How Israeli ultra-Orthodox Parties are Deploying Technology Effectively

For Israel’s two main ultra-Orthodox parties, the Shas and the United Torah Judaism (UTJ), this week’s election was always going to determine the role religion plays in the state. Benjamin Netanyahu’s opposition, the Blue and White Party, have been flirting with these potential coalition parties since the last vote in April. The ultra-Orthodox parties have also been part of the government for all but five years since the year 2000.

These parties have succeeded in exempting ultra-Orthodox young men from military service if they are in full-time religious study. They have fought plans to run public transport on Shabbat, the Jewish holy day, and scuppered a compromise over the Western Wall that would allow liberal Jews to organise mixed-gender prayer sessions. It was a secular nationalist party that blocked Netanyahu from forming a minority government after Israel’s last election in April over the issue of ultra-Orthodox military service and plunged the nation into this week’s second vote.

Although they have a phobia of modern technology due to fears that it will corrupt youthful minds with pornography and secularism, the Shas and the UTJ have developed advanced political machinery and keep detailed records of their voters. Shmuel Papenhaim, a Haredi rabbi and former newspaper editor, told The Daily Telegraph that they are ‘very organised.’ To ensure that they continue to dominate future coalition governments, they must proceed with embracing modern technology for one simple reason: the Haredi (ultra-Orthodox) population is growing fast.

They currently make up only 12 per cent of Israel’s population, but Eli Berman of the Quarterly Journal of Economics estimates there are 1.5-1.8 million Haredi Jews throughout the globe. She predicts a high birth rate and an absence of interfaith marriage will ensure their numbers continue to grow. Israeli rabbis tell congregations it is their religious duty to vote for Haredi politicians who will secure their place in the afterlife.

Therefore, voter turnout is high among this group. During April’s election, the ultra-Orthodox settlement of Modiin Illit witnessed a turnout of 85 per cent when the national rate was only 68 per cent. Technology is crucial to ensuring the Shas and the UTJ can mobilise their voters.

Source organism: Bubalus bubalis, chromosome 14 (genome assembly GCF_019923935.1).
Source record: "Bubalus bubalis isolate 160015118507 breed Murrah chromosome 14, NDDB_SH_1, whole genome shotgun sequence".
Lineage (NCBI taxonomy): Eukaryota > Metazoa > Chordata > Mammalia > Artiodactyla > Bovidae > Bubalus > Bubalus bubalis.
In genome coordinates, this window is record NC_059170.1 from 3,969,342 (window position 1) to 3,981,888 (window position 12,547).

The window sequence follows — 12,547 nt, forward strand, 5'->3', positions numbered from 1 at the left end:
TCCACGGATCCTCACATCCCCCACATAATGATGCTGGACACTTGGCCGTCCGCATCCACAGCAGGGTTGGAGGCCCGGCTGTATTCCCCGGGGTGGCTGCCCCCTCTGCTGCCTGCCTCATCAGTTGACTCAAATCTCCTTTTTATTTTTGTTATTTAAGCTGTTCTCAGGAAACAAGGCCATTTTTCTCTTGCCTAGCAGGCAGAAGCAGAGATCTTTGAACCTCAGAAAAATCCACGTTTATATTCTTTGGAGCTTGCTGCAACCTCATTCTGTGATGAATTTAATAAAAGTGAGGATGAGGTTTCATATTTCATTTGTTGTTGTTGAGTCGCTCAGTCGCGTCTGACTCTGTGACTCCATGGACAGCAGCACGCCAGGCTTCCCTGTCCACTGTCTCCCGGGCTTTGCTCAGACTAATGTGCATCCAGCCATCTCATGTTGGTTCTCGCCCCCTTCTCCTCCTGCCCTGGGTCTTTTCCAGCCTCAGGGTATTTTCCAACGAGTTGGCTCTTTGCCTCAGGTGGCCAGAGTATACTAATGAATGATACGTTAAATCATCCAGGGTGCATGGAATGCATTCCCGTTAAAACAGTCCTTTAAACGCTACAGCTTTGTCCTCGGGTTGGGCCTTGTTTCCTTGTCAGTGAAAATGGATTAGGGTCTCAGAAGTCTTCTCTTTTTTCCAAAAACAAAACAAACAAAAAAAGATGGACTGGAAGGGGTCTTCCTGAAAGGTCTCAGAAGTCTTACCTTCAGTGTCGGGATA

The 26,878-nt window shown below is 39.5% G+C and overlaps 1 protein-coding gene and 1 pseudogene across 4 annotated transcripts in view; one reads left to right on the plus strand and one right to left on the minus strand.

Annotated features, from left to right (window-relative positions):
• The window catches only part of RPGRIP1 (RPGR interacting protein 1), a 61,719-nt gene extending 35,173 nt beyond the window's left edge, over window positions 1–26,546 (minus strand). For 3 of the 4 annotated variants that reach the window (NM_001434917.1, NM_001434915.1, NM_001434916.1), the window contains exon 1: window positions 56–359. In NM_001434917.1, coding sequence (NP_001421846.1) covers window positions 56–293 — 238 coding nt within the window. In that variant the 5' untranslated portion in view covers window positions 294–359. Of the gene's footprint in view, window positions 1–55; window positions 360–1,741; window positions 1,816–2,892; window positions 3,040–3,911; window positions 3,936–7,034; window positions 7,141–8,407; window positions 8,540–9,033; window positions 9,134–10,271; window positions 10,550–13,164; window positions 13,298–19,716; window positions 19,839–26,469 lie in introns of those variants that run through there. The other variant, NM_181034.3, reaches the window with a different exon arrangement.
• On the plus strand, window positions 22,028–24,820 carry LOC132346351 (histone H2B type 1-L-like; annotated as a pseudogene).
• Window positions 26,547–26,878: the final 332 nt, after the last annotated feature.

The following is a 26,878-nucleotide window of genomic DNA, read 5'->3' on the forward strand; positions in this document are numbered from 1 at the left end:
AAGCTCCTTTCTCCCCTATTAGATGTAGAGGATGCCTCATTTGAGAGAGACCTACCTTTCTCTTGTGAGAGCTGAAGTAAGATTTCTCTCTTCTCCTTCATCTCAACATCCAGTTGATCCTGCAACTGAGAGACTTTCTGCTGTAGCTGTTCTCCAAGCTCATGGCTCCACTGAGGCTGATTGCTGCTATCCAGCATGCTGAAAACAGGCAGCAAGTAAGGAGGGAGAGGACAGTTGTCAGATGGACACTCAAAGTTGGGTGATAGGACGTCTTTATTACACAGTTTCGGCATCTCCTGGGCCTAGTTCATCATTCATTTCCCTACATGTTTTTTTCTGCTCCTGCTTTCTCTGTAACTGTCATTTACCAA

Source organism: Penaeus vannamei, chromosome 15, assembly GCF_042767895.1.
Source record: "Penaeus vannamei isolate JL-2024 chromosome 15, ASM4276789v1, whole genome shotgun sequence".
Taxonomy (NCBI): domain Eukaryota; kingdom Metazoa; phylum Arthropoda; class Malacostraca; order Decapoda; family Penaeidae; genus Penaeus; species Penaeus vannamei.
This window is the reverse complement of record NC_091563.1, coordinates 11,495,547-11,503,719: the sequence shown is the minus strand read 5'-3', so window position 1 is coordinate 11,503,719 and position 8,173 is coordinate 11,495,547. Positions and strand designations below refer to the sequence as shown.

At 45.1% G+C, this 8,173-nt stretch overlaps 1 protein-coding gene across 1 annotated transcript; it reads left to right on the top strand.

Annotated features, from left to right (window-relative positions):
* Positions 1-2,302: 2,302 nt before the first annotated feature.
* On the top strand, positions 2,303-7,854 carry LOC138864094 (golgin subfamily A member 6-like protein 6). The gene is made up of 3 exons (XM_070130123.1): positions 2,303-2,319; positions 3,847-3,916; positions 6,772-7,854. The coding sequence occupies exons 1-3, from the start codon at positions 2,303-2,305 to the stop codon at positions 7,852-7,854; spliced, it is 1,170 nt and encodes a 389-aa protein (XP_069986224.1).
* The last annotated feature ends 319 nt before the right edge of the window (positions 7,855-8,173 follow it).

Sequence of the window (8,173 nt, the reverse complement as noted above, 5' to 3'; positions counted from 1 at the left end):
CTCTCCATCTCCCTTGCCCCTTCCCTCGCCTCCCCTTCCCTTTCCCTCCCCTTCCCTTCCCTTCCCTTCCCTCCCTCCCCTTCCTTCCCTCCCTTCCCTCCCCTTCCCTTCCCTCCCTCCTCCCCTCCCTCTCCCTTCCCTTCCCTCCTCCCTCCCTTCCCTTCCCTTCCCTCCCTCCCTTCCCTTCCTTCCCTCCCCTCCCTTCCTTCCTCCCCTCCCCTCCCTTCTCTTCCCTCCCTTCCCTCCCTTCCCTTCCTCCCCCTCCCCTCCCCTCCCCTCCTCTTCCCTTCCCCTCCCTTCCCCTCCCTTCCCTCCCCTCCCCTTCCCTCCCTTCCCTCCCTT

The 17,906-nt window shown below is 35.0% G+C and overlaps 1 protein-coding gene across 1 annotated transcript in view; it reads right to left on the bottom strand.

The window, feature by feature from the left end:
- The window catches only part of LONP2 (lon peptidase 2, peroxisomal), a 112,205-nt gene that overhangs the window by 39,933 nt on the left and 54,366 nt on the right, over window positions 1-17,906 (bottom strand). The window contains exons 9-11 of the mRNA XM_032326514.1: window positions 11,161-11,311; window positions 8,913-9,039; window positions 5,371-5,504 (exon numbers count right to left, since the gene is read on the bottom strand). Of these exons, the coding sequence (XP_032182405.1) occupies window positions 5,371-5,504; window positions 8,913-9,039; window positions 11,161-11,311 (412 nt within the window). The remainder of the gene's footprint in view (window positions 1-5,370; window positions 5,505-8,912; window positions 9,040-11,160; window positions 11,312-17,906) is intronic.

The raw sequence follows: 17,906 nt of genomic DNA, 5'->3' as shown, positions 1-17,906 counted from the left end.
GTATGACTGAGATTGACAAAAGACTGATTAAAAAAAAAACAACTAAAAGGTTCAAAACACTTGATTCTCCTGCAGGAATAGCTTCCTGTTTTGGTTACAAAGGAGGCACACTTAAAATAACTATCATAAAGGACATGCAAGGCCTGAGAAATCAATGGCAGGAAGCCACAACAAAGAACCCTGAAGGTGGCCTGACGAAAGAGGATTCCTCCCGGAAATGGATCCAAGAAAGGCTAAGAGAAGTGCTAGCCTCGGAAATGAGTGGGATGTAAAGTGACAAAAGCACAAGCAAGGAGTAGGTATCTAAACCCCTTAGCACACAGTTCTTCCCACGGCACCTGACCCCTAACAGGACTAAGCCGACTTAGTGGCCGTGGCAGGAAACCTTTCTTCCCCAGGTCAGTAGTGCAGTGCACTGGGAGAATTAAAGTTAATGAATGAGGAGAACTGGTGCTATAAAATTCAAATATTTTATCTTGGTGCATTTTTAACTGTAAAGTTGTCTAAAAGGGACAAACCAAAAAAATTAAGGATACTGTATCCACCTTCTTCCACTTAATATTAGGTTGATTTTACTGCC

This is why the UTJ created a Facebook account. They have used their page to encourage their voters to join the UTJ’s WhatsApp group which enabled voters to organise transport for them to reach their nearest polling station at this week’s election. The group also ensured members have ID cards ready to vote. The UTJ also share videos of the Torah Rabbi Haim Kanevsky explaining why it is crucial to vote.

Many of the party’s videos are widely circulated. The New York Times reports that the UTJ’s video clip of one of Kanevsky’s disciples asking him how to communicate with voters who support parties that disregard the Torah’s laws went viral. Israel Cohen, a political analyst for the ultra-Orthodox radio station Kol Berama, said that the mainstream parties want to appeal to Haredi voters like Omer Yankelevich, an ultra-Orthodox Jew who joined the Blue and White Party. This shows the two main parties still believe the Haredi vote matters.

The Shas also use Telegram to connect with its voters from remote locations and coordinate groups of roughly 200,000 members. Israeli firm Check Point Software Technologies warned that hackers can use this technology to break into WhatsApp and Telegram accounts, but this has not prevented the Haredi parties from continuing to use them effectively.

Social media is vital in ensuring the UTJ and the Shas continue to mobilise their voter base and guarantee that these parties maintain a presence in Israeli politics. Although the Haredi population fears modern technology, it helps them record accurate voting figures and helped them engage with their younger electors during this week’s election. For these reasons alone, the ultra-Orthodox community remains a substantial force in Israeli politics, no matter which mainstream party wins the most seats in any election.